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Georgina Lockwood

Thursday, 10 July 2014


You sit where you are, a modern man or woman connected: by the internet, airliners, the stock exchange and international trade. So it is a strange and perhaps comforting thought that in an area rich with hominid fossils there is an Apex predator, a fellow Homo Sapiens. Nestled in the Great Rift Valley on the banks of Tanzania’s Lake Eyasi, the Hadza people are among the last of the true hunter-gatherers, a connection to your pre-agrarian past.

In Hadza oral history there is no record of famine. When neighbouring countries and tribes have reported such events, they have remained self-sufficient: never taking more than they need (which is considered rude) and adapting to their environment instead of changing it.

The Hadza (also known as the Hadzabe) are historically nomadic, moving with the seasons and attending to their immediate needs. They have been doing this in the region of Lake Eyasi in Tanzania for the last 50 000 years. However, their once borderless world has become more and more confined due to the pressure of other tribes and agricultural encroachment. Ultimately the Tanzanian government were motivated to create a Hadza reservation in 2011. Although the Hadza now have land rights to 1000 square miles, it is a quarter of their original range.

The Bantu expansion which began about 3 000 years ago resulted in the loss of many of the hunter-gatherer tribes in Africa, one of the greatest influences being domestic cattle taking over the grazing of the free-roaming antelope that hunter-gatherers preyed on. Driven from their lands in Kenya by the Maasi warriors about 2 000 years ago, the pastoralist Iraqw and Datoga tribes started encroaching into Hadza territory from the North East. The Isanzu, farmers of millet and sorghum, settled to the South of Hadza territory and sometimes kidnapped them for the slave trade. Hadza women were kidnapped by the Datoga, and skirmishes would break out when cattle of neighbouring tribes were killed by the Hadza, but marriage between these groups was not uncommon. Today, the Datoga, the fastest growing tribe in Tanzania, live bordering the Hadza and in the dry season, hostility builds up as the Datoga use Hadza watering holes for their livestock, placing considerable pressure on resources in an already agriculturally challenging region.

Among a total population of around 1 200, less than half of the Hadza still adhere to the hunter-gatherer way of life. The population has grown steadily since the 1960s, along with population density, as they now inhabit a smaller area.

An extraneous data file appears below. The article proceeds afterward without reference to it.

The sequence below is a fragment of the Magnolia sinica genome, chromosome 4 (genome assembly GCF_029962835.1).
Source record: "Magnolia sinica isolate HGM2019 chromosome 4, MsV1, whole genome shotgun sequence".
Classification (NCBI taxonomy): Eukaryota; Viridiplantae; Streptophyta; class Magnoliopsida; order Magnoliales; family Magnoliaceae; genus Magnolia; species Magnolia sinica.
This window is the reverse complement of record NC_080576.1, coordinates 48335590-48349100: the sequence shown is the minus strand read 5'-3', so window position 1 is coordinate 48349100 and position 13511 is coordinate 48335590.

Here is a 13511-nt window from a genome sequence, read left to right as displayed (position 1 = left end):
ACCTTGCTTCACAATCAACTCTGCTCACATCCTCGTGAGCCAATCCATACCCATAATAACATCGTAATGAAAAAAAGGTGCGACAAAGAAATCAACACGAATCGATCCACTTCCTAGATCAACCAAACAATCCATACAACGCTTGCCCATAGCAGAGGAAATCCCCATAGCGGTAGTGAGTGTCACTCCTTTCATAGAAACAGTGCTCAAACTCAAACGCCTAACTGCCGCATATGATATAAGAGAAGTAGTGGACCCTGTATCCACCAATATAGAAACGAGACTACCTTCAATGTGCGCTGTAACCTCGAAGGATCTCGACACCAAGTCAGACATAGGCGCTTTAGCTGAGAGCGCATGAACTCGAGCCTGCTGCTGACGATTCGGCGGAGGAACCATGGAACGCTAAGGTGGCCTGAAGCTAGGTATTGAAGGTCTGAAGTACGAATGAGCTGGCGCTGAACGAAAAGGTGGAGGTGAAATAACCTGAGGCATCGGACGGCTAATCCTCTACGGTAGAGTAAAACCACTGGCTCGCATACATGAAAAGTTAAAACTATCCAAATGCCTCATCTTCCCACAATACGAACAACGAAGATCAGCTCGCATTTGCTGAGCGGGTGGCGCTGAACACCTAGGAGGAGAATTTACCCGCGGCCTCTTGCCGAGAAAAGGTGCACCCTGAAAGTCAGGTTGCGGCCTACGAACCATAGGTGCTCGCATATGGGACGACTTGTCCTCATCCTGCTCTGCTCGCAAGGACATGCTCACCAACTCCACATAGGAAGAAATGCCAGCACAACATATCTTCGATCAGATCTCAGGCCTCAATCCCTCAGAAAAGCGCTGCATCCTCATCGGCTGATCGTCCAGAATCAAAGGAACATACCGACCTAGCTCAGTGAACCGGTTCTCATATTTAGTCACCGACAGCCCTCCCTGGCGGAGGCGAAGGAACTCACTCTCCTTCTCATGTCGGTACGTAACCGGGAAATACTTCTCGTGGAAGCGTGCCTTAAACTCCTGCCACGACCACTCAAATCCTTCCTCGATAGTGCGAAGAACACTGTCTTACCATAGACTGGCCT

The Hadza are not closely related to any other people. Genealogists believe they are so unique at gene level that they could be one of the primary roots in mankind’s family tree. The Hadza will tell you that they originated from a tree: descending from a giraffe’s neck into a baobab and onto Earth.


The Hadza language is simple, yet it has held the fascination of linguists for half a century. Hadzane is one of the oldest languages that employ click sounds, supposedly so as not to scare off prey. It was once believed that Hadzane was related to the language of the Khoisan but it has since been classified as an isolated language – meaning it is entirely unique to the Hadza.


Having chosen to ignore the holy words of the missionaries, their religion is minimalistic and their society is truly egalitarian.

Modern Influences and Challenges

Ultimately, the Hadza are regarded as an embarrassment to a modernising Tanzania when perhaps they should be an example to a society far too dependent on technology. The Hadza, armed with wood bows, hardly seem to have left a footprint on the land in the tens of thousands of years that they have lived among the megafauna of northern Tanzania.

Tourism, the one industry that could possibly protect the Hadza way of life, has introduced alcohol and alcoholism, and due to their prolonged isolation, the Hadza’s immune systems are unable to cope with western diseases like measles and tuberculosis. The Hadza youth seem to be caught between a rock and hard place: at a young age, Hadza children usually bear the scars of the bush, the harsh lessons of the wild. Increasingly, children are being sent to school and are losing the ability to survive the way their ancestors did, and Hadza children don’t flourish in the Western schooling system. The Hadza’s current situation of disease, land degradation and segregation is not far from a past already written on the Great Plains of America centuries ago.

This tribe has become an egalitarian island, lost somewhere in time. While you take business calls on your cellular phone, there is a hunter following the call of the honeyguide to the hives high up in the baobab tree; arrows dipped in deadly desert rose poison, ready for a baboon raid.

ALSO READ: Hunting with the Hadza

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